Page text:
Boot Camp as Torture

Max Boot argues that those overly concerned about “torture” have apparently never been to boot camp:

HOLD THE PRESSES. I’ve discovered that the use of torture by the U.S. government is far more pervasive than previously believed. There are major facilities all over the country where thousands of men and women who have not committed any crime are held for prolonged periods while subjected to physical and psychological coercion that violates every tenet of the Geneva Convention.

They are routinely made to stand for long periods in uncomfortable positions. They are made to walk for hours while wearing heavy loads on their backs. They are bullied by martinets who get in their faces and yell insults at them. They are hit and often knocked down with clubs known as pugil sticks. They are denied sleep for more than a day at a time. They are forced to inhale tear gas. They are prevented from seeing friends or family. Some are traumatized by this treatment. Others are injured. A few even die.

Should Amnesty International or the International Committee of the Red Cross want to investigate these human-rights abuses, they could visit Parris Island, S.C., Camp Pendleton, Calif., Ft. Benning, Ga., Ft. Jackson, S.C., and other bases where the Army and Marines train recruits. It’s worth keeping in mind how roughly the U.S. government treats its own defenders before we get too worked up over the treatment of captured terrorists.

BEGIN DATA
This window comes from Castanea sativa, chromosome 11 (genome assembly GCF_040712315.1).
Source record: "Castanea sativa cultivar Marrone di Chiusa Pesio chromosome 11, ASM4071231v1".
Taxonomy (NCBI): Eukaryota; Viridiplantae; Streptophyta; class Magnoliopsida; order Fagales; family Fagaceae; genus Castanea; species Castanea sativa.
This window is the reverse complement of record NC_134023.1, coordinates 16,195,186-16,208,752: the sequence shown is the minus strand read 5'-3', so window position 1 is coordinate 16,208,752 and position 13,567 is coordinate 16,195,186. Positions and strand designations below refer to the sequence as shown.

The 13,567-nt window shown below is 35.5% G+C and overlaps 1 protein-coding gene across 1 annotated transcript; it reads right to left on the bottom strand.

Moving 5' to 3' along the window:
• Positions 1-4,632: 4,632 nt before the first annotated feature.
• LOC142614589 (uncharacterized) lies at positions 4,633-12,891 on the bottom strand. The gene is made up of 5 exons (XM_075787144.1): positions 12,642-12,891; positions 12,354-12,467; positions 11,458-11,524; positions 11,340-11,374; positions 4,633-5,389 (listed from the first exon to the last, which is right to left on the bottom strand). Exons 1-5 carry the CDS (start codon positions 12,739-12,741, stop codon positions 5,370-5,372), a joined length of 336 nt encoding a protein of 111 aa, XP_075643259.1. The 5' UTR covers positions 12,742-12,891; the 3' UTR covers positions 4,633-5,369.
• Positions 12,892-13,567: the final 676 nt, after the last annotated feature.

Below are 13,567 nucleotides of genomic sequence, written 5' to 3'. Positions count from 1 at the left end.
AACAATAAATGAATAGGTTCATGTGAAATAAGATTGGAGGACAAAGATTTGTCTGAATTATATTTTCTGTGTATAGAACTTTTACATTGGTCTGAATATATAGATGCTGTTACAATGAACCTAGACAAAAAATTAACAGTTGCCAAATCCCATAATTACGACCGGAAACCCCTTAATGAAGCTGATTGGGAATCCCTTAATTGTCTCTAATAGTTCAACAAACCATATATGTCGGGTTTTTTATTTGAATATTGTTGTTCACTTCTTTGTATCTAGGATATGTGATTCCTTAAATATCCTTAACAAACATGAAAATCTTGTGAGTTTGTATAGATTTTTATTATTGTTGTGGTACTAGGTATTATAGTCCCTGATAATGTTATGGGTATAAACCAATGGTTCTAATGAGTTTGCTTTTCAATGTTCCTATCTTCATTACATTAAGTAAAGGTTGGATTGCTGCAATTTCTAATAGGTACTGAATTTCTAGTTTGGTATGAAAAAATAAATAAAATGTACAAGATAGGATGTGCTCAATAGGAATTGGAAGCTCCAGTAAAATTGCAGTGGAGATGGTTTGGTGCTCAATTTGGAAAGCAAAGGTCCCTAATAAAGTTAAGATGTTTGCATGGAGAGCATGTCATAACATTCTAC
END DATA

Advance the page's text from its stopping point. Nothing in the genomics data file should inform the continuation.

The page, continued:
It’s an amusing point but, as Kevin Drum observes, rather strained. As with comparisons to fraternity initiations, pointing out ways in which acceptable things are unlike unacceptable things obscures the ways they are different.

For one thing, military recruits and fraternity pledges undergo their rituals willingly.

More importantly, the approved techniques employed on prisoners goes well beyond those used in tolerated “weeding out” rituals.

1. The Attention Grab: The interrogator forcefully grabs the shirt front of the prisoner and shakes him.

2. Attention Slap: An open-handed slap aimed at causing pain and triggering fear.

3. The Belly Slap: A hard open-handed slap to the stomach. The aim is to cause pain, but not internal injury. Doctors consulted advised against using a punch, which could cause lasting internal damage.